10. 10. 9.8 Genetic traits in humans can be tracked through family pedigrees  The inheritance of human traits follows Mendel’s laws.  A pedigree – shows the inheritance of a trait in a family through multiple generations, – demonstrates dominant or recessive inheritance, and – can also be used to deduce genotypes of family members. © 2012 Pearson Education, Inc.
  11. 11. Figure 9.8A Dominant Traits Recessive Traits Freckles No freckles Widow’s peak Straight hairline Free earlobe Attached earlobe
  12. 12. Figure 9.8B First generation (grandparents) Second generation (parents, aunts, FF and uncles) or Ff Third generation (two sisters) Female Male Attached Free Ff ff Ff ff ff Ff Ff Ff ff ff FF or Ff
  13. 13. 9.9 Many inherited disorders in humans are controlled by a single gene  Inherited human disorders show either 1. recessive inheritance in which – two recessive alleles are needed to show disease – heterozygous parents are carriers of the disease-causing allele – the probability of inheritance increases with inbreeding, mating between close relatives 1. dominant inheritance in which – one dominant allele is needed to show disease and – dominant lethal alleles are usually eliminated from the population. © 2012 Pearson Education, Inc.
  14. 14. Figure 9.9A Normal Dd Parents D D Offspring Normal Dd × Sperm d DD Normal Dd Normal (carrier) Dd Normal (carrier) dd Deaf Eggs d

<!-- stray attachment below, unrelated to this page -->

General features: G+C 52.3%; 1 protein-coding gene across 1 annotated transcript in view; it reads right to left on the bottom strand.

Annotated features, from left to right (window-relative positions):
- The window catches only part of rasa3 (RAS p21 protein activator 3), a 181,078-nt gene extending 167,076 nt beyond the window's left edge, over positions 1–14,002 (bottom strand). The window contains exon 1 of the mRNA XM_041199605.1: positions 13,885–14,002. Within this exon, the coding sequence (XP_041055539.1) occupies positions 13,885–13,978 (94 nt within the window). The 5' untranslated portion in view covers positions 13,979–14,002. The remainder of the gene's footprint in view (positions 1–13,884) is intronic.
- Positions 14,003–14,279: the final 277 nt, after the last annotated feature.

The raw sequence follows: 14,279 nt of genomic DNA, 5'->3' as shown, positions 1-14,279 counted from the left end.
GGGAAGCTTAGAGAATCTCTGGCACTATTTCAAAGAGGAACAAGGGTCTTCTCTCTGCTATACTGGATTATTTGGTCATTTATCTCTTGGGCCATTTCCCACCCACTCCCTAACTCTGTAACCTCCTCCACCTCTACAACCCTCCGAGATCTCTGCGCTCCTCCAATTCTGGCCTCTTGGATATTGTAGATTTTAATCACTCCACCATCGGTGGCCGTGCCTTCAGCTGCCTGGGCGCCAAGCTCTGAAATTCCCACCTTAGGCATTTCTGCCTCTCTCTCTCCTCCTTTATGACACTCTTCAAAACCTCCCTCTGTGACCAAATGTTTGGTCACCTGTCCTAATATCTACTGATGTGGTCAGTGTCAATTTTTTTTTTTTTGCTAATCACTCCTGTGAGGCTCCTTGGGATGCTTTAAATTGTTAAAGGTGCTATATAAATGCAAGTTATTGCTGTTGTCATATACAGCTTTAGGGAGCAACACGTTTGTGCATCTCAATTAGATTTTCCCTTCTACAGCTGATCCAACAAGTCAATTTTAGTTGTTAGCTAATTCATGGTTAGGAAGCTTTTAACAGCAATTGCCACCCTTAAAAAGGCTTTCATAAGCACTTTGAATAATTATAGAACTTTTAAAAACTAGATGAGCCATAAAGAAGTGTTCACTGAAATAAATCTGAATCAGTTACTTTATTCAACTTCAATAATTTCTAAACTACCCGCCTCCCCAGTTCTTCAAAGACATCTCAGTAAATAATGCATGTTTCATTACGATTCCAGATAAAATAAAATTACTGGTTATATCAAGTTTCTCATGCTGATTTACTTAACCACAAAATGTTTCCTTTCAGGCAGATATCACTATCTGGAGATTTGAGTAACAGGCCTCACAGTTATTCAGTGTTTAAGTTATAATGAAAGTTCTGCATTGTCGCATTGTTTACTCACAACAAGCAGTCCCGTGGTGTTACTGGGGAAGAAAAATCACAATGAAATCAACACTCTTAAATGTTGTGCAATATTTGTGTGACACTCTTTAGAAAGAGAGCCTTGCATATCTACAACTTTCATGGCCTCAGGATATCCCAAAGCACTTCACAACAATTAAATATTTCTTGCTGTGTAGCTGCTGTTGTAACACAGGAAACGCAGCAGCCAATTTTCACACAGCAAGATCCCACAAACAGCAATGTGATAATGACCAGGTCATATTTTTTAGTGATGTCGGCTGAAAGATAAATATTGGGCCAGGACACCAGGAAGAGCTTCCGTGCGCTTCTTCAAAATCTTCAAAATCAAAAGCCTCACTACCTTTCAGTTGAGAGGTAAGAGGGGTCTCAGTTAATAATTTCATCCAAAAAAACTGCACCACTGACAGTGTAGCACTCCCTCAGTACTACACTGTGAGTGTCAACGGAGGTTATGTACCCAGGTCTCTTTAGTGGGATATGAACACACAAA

15. 15. 9.9  The most common fatal genetic disease in the United States is cystic fibrosis (CF), resulting in excessive thick mucus secretions. The CF allele is – recessive and – carried by about 1 in 31 Americans.  Dominant human disorders include – achondroplasia, resulting in dwarfism, and – Huntington’s disease, a degenerative disorder of the nervous system. © 2012 Pearson Education, Inc.
  16. 16. Table 9.9
  17. 17. 9.10 New technologies can provide insight into one’s genetic legacy  New technologies offer ways to obtain genetic information – before conception, – during pregnancy, and – after birth.  Genetic testing can identify potential parents who are heterozygous carriers for certain diseases. © 2012 Pearson Education, Inc.
  18. 18. 9.10 New technologies can provide insight into one’s genetic legacy  Several technologies can be used for detecting genetic conditions in a fetus. – Amniocentesis extracts samples of amniotic fluid containing fetal cells – Usually performed in the sixteenth week of pregnancy – Chorionic villus sampling removes a sample of chorionic villus tissue from the placenta and permits similar karyotyping and biochemical tests. – Usually performed in the eighth or ninth week of pregnancy © 2012 Pearson Education, Inc.
  19. 19. Figure 9.10A Amniocentesis Chorionic Villus Sampling (CVS) Amniotic fluid extracted Ultrasound transducer Fetus Ultrasound transducer Fetus Placenta Chorionic villi Placenta Uterus Cervix Centrifugation Amniotic fluid Fetal cells Several hours Cultured cells Tissue extracted from the chorionic villi Several weeks Several weeks Karyotyping Biochemical and genetics tests Cervix Uterus Fetal cells Several hours Several hours